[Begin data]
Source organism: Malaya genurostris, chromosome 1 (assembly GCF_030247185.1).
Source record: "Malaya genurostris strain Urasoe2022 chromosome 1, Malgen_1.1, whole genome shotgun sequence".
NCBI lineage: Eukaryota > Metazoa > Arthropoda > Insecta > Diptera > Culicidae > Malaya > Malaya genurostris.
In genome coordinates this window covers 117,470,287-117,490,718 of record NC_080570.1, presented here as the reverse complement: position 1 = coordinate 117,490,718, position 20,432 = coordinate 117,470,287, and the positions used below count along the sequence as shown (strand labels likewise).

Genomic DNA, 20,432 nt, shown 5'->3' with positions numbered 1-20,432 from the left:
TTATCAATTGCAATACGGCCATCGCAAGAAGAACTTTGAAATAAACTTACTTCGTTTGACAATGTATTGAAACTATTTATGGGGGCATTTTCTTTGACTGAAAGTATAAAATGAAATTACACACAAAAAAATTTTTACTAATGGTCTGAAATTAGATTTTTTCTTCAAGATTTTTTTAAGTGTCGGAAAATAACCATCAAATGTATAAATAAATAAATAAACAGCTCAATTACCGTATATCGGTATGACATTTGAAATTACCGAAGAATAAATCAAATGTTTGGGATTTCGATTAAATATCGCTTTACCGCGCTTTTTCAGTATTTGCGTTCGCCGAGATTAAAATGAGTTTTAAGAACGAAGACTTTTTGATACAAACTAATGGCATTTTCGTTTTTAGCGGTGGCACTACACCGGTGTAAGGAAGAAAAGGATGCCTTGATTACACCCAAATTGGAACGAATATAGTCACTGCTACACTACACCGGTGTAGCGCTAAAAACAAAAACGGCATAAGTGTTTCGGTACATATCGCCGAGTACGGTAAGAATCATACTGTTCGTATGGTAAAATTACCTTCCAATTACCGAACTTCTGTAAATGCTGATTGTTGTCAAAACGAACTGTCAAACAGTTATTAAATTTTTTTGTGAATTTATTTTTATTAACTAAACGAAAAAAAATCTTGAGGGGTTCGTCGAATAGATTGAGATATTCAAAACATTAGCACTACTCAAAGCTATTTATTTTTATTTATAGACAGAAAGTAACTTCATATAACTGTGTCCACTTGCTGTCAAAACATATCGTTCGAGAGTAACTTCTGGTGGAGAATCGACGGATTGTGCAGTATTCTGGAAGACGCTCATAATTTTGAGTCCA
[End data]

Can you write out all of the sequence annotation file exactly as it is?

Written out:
Source organism: Malaya genurostris, chromosome 1 (assembly GCF_030247185.1).
Source record: "Malaya genurostris strain Urasoe2022 chromosome 1, Malgen_1.1, whole genome shotgun sequence".
NCBI lineage: Eukaryota > Metazoa > Arthropoda > Insecta > Diptera > Culicidae > Malaya > Malaya genurostris.
In genome coordinates this window covers 117,470,287-117,490,718 of record NC_080570.1, presented here as the reverse complement: position 1 = coordinate 117,490,718, position 20,432 = coordinate 117,470,287, and the positions used below count along the sequence as shown (strand labels likewise).

Genomic DNA, 20,432 nt, shown 5'->3' with positions numbered 1-20,432 from the left:
TTATCAATTGCAATACGGCCATCGCAAGAAGAACTTTGAAATAAACTTACTTCGTTTGACAATGTATTGAAACTATTTATGGGGGCATTTTCTTTGACTGAAAGTATAAAATGAAATTACACACAAAAAAATTTTTACTAATGGTCTGAAATTAGATTTTTTCTTCAAGATTTTTTTAAGTGTCGGAAAATAACCATCAAATGTATAAATAAATAAATAAACAGCTCAATTACCGTATATCGGTATGACATTTGAAATTACCGAAGAATAAATCAAATGTTTGGGATTTCGATTAAATATCGCTTTACCGCGCTTTTTCAGTATTTGCGTTCGCCGAGATTAAAATGAGTTTTAAGAACGAAGACTTTTTGATACAAACTAATGGCATTTTCGTTTTTAGCGGTGGCACTACACCGGTGTAAGGAAGAAAAGGATGCCTTGATTACACCCAAATTGGAACGAATATAGTCACTGCTACACTACACCGGTGTAGCGCTAAAAACAAAAACGGCATAAGTGTTTCGGTACATATCGCCGAGTACGGTAAGAATCATACTGTTCGTATGGTAAAATTACCTTCCAATTACCGAACTTCTGTAAATGCTGATTGTTGTCAAAACGAACTGTCAAACAGTTATTAAATTTTTTTGTGAATTTATTTTTATTAACTAAACGAAAAAAAATCTTGAGGGGTTCGTCGAATAGATTGAGATATTCAAAACATTAGCACTACTCAAAGCTATTTATTTTTATTTATAGACAGAAAGTAACTTCATATAACTGTGTCCACTTGCTGTCAAAACATATCGTTCGAGAGTAACTTCTGGTGGAGAATCGACGGATTGTGCAGTATTCTGGAAGACGCTCATAATTTTGAGTCCA